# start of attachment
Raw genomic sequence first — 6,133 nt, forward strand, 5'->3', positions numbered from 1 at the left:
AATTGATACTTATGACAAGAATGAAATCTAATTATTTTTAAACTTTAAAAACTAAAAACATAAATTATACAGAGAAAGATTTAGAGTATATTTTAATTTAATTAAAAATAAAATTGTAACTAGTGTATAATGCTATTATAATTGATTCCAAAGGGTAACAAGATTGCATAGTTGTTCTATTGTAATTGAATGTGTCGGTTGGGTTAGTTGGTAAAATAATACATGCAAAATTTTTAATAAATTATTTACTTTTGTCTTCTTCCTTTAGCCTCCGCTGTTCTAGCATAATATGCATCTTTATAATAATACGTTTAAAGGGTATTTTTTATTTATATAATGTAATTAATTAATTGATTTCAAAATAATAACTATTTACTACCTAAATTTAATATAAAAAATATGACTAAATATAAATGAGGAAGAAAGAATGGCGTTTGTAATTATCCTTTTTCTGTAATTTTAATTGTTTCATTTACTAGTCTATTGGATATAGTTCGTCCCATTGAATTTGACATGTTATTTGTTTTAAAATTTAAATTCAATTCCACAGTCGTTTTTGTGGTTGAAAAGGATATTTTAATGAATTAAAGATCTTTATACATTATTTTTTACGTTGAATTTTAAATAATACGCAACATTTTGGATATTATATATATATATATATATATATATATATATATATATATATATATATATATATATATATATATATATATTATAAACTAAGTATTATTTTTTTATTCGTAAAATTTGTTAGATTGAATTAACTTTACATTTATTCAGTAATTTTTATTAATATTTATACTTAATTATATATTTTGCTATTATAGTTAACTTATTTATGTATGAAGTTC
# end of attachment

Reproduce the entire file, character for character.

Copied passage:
Raw genomic sequence first — 6,133 nt, forward strand, 5'->3', positions numbered from 1 at the left:
AATTGATACTTATGACAAGAATGAAATCTAATTATTTTTAAACTTTAAAAACTAAAAACATAAATTATACAGAGAAAGATTTAGAGTATATTTTAATTTAATTAAAAATAAAATTGTAACTAGTGTATAATGCTATTATAATTGATTCCAAAGGGTAACAAGATTGCATAGTTGTTCTATTGTAATTGAATGTGTCGGTTGGGTTAGTTGGTAAAATAATACATGCAAAATTTTTAATAAATTATTTACTTTTGTCTTCTTCCTTTAGCCTCCGCTGTTCTAGCATAATATGCATCTTTATAATAATACGTTTAAAGGGTATTTTTTATTTATATAATGTAATTAATTAATTGATTTCAAAATAATAACTATTTACTACCTAAATTTAATATAAAAAATATGACTAAATATAAATGAGGAAGAAAGAATGGCGTTTGTAATTATCCTTTTTCTGTAATTTTAATTGTTTCATTTACTAGTCTATTGGATATAGTTCGTCCCATTGAATTTGACATGTTATTTGTTTTAAAATTTAAATTCAATTCCACAGTCGTTTTTGTGGTTGAAAAGGATATTTTAATGAATTAAAGATCTTTATACATTATTTTTTACGTTGAATTTTAAATAATACGCAACATTTTGGATATTATATATATATATATATATATATATATATATATATATATATATATATATATATATATATATATATATATTATAAACTAAGTATTATTTTTTTATTCGTAAAATTTGTTAGATTGAATTAACTTTACATTTATTCAGTAATTTTTATTAATATTTATACTTAATTATATATTTTGCTATTATAGTTAACTTATTTATGTATGAAGTTC